Multiple cable pulling made easy

When routing tray in either the ceiling or underfloor, vertical changes must often be made to address installations of plumbing; heating, ventilation, and air conditioning (HVAC); and other support infrastructure

Jun 1st, 2001
Th 0906citi01

problem

When routing tray in either the ceiling or underfloor, vertical changes must often be made to address installations of plumbing; heating, ventilation, and air conditioning (HVAC); and other support infrastructure. During cable installation or moves, adds, and changes, the cable being pulled will sometimes attempt to "leave the tray" when encountering these vertical obstacles.

solution

The addition of a simple "retainer" or guide in the form of a roller will ensure the protection of the cables during their installation, and that the cables remain within the tray system. These rollers will make sure that your cables can't snag or be damaged by obstacles within their path. Even in the case of a slight tray bend, you can ensure complete cable protection with this cost-effective solution.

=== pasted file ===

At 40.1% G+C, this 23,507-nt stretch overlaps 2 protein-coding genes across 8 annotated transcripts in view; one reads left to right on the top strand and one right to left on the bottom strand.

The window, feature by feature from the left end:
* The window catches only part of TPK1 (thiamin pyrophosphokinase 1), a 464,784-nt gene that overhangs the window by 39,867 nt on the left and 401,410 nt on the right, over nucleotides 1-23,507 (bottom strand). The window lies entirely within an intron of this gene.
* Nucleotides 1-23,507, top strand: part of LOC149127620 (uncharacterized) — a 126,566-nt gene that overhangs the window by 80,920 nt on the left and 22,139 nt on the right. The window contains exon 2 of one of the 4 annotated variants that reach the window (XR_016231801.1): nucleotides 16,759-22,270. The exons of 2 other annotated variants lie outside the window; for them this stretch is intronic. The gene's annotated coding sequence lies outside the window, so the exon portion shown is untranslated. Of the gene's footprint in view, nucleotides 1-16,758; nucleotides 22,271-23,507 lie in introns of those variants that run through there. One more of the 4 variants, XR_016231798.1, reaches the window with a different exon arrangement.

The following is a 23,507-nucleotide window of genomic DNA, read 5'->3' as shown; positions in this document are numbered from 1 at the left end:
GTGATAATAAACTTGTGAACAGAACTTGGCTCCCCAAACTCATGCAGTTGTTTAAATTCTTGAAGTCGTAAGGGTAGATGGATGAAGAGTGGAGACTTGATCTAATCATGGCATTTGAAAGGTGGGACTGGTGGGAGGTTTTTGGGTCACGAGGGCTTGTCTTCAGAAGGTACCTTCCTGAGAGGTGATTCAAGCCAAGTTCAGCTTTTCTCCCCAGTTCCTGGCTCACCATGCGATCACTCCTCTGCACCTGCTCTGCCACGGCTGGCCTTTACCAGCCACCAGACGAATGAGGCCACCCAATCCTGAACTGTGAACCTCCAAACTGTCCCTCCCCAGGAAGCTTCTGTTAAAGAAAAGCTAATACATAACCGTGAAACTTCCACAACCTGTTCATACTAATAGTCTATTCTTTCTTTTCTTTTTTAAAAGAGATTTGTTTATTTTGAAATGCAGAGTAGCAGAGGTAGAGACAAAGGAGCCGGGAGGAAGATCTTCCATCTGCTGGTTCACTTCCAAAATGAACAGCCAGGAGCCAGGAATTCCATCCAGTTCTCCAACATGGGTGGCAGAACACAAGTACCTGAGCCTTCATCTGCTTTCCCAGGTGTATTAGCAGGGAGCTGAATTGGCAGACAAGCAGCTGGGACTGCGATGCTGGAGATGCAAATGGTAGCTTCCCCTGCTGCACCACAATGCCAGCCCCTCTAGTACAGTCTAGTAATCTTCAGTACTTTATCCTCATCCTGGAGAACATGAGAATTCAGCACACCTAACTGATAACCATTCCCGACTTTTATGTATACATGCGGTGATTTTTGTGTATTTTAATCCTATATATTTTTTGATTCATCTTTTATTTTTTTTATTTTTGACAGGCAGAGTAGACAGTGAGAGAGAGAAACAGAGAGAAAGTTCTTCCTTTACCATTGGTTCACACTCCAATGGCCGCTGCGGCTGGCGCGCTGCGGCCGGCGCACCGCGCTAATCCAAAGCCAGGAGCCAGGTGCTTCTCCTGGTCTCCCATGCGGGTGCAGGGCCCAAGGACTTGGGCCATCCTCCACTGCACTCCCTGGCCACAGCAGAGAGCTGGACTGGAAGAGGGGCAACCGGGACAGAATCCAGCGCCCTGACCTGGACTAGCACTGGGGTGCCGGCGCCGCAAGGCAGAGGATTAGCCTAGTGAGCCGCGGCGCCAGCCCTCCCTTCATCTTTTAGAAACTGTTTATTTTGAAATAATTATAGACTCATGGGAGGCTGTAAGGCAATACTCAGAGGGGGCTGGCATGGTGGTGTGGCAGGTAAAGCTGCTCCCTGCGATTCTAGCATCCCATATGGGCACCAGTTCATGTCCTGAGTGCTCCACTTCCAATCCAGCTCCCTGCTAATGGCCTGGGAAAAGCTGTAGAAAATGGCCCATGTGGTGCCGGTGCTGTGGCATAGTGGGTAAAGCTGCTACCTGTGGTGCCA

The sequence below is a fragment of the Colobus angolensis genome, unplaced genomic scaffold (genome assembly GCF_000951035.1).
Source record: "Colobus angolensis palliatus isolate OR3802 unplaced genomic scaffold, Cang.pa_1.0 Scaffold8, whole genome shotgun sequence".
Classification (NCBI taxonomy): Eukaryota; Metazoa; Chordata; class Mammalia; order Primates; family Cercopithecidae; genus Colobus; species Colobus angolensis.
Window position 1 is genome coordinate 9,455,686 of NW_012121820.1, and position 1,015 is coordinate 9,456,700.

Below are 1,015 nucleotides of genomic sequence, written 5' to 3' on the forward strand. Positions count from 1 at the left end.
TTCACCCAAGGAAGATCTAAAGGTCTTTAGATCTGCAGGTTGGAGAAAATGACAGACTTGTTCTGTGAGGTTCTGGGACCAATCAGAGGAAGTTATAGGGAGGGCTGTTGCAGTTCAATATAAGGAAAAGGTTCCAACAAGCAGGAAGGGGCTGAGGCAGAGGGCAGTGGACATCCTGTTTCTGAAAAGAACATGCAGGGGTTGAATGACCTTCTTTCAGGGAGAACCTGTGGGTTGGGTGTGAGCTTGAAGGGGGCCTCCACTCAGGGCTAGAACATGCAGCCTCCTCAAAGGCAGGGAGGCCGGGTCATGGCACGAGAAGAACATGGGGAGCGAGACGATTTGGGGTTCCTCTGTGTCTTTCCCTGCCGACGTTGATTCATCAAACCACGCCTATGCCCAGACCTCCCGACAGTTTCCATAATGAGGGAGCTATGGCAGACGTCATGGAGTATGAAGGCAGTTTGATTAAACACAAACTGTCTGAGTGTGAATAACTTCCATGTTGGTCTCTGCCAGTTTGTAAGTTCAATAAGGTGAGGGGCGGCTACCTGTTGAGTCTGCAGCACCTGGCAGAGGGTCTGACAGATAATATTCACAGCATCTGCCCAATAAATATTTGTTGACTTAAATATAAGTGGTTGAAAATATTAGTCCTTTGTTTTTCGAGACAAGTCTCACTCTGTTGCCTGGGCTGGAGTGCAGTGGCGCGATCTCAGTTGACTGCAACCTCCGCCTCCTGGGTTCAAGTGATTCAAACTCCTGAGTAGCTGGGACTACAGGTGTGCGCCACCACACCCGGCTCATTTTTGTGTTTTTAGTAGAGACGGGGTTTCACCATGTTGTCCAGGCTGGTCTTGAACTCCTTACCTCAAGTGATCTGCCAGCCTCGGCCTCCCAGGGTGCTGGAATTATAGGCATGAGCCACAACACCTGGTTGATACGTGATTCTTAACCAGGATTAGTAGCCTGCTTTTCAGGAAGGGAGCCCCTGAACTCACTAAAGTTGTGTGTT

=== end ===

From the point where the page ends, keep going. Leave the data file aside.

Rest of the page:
procedure


  1. Determine the width of your tray, and cut a section of electrical metallic tubing (EMT)/conduit or other rigid metal tubing to fit within the interior width dimension of the tray.
  2. Slide a tension spring through the rigid metal tubing. Make sure the pipe section has the ability to freely roll or turn on its support (the tension spring).
  3. Next, attach each end of the tension spring to the top rails of the tray where there is a change in elevation. Most tension springs have dual hooks on each end to attach to the rails. If the spring does not have hooks, you can use either a section of wire or a threaded bolt, nuts and washers to attach the roller to the tray. A tight fit between the pipe and the inside of the tray will avoid any potential of the cables pinching in the corner, but be sure the roller can turn on its support.
  4. Finally, insert a similar retainer/guide at each vertical juncture of the tray, as shown in the illustration.


Use a "retainer" to guide your cables past an HVAC duct.
Click here to enlarge image

In this example, you want to use a minimum of two retainers to initially help guide the cables past an HVAC duct.

Terry McCrary is team manager of new product development at GS Metals Corp.-Flextray Division (Pinckneyville, IL); www.flextray.com.

More in Home
Sponsored
And the Winner is Cat 6A!